Here are some recent key comic book issue actual sales updates:
X-men #1 CGC 5.0 – $2,565.00
Batman #227 CGC 6.5 – $170.00
Daredevil #131 VF (Raw) – 1st Bullseye – $61.00
The Batman #227 probably wasn’t a bad deal since I’ve seen raw copies sell for not much less. I guess people are willing to gamble they will get a better grade from CGC if they submit.
I’m keeping an eye on all Daredevil key issues due to renewed interest since the announcement of the Daredevil Netflix show.
The Star Wars #1 35 cent variant has been one of the most valuable and sought after comic books of the Bronze Age for several years. In the past week two copies sold on E-bay and I wanted to take a few minutes and review the results with you. We’ll discuss how to determine an authentic 35 cent variant, value and sales history, and future outlook.
What is the 35 Cent Variant?
If you look in the Overstreet Comic Book Price Guide for Star Wars #1 you can’t help but be drawn to the high values of the 35 cent variant. It’s important that you don’t confuse this with the normal 30 cent edition or the reprint 35 cent edition – two very common mistakes.
Why is there a variant? Marvel typically tested price increases on a limited basis before rolling out the increase over all their comic titles. Star Wars isn’t the only title with these variants, and there is a subset of people who collect these “35 cent variants.”The 35 cent variant of Star Wars #1 had very limited distribution, and although the exact numbers aren’t known, the Overstreet estimate is about 1500 copies.
The most important piece of information you must know about the Star Wars 35 cent variant is the true variant has a bar code in the UPC square. There are copies that were distributed in 3 packs with the 35 cent price tag but the square where the UPC code should be is blank. These typically also have “REPRINT” along the upper left hand spine next to the Luke Skywalker picture. I’ve included some photo examples below.
The “Authentic” Variant
First we have an example of an authentic 35 cent variant. Notice the square price box and the bar codes in the UPC box.
The “Fake” Variant
Next we have an example of a 35 cent edition that is not the real deal, but unfortunately many people get fooled into thinking it is.
Here is how these “fake” editions were originally sold in stores (I remember seeing them in the toy section of our local grocery store!)
Now that you know what to look for let’s take a look at the values and price performance of this issue over the last several years.
Value and Sales History
Our first stop is the CGC census to see how many of this particular comic they’ve graded. This gives us a starting point and one concrete piece of the classic supply and demand formula.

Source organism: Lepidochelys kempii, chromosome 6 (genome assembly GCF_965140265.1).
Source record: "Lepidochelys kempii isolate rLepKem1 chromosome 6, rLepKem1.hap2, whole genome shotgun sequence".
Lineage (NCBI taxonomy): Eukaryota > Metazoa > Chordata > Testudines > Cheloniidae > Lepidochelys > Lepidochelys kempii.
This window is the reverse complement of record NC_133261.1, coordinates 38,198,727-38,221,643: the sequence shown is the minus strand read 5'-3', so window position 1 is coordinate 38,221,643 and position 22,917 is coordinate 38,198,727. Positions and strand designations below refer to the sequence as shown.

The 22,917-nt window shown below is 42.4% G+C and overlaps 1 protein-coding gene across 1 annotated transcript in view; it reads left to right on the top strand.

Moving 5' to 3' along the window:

As of the posting of this article CGC has graded a total of 143 issues. Remember, this is out of a potential 1500. The highest grade is 9.6 with two copies, followed by 10 9.4′s, 6 9.2′s and 19 9.0′s. For this example I’ll also look at a 4.5 copy like the one recently sold on Ebay – 10 copies graded.
Now let’s move on to the sales.
The two most recent sales on E-bay were a CGC 9.0 copy and a CGC 4.5. The 9.0 sold for $4,383.00 and the 4.5 sold for $1,079.80.
The CGC 9.0 copy is a great example because the exact same copy (as verified by the CGC certification number) sold in December 2012 for $4,200.00. In two years that’s an increase in $183, not too great a return once you factor in E-bay and Paypal fees. Actually if you plug the number into the E-bay Fee Calculator you end up with a loss. Remarkably, a CGC 9.0 (different certification number) sold in 2013 for $8,000. The volatility of this comic in 9.0 is impressive to say the least!
The last comparable CGC 4.5 copy sold in 2010 for $426.00. Compared to the recent sale for $1,079.80 that’s a nice return!
Lessons Learned and Future Prospects
The main reason I wanted to research Star Wars comic books is the franchise resurgence since the Disney purchase and announcement of new movies. My gut instinct is bullish on these comics due to increased press hopefully resulting in higher demand. If I only looked at the CGC 4.5 copy I would say I was justified and we may see even more increases as the movies get closer. But the CGC 9.0 sale presents a problem.
Why did the CGC 9.0 do so poorly? We can only speculate. The 2013 sale for 8,000 of a different copy may have been an outlier based on speculation for the new movies. The buyer may have thought the copy was worthy of a crack out and resubmission for a higher grade. We don’t know. The only concrete data we have is the latest sale is disappointing as a speculation.
So what’s my opinion going forward?
I regard these Star Wars comics as highly speculative and I believe the data supports my position. I am still bullish on the comic books, especially rare copies like the 35 cent variant. As always, and probably even more so now, I would be very careful about the price paid for the comics if you have any hope of selling for a profit when the movie hype ramps up.
I’ll continue to watch sales as we approach Star Wars VII 2015 release.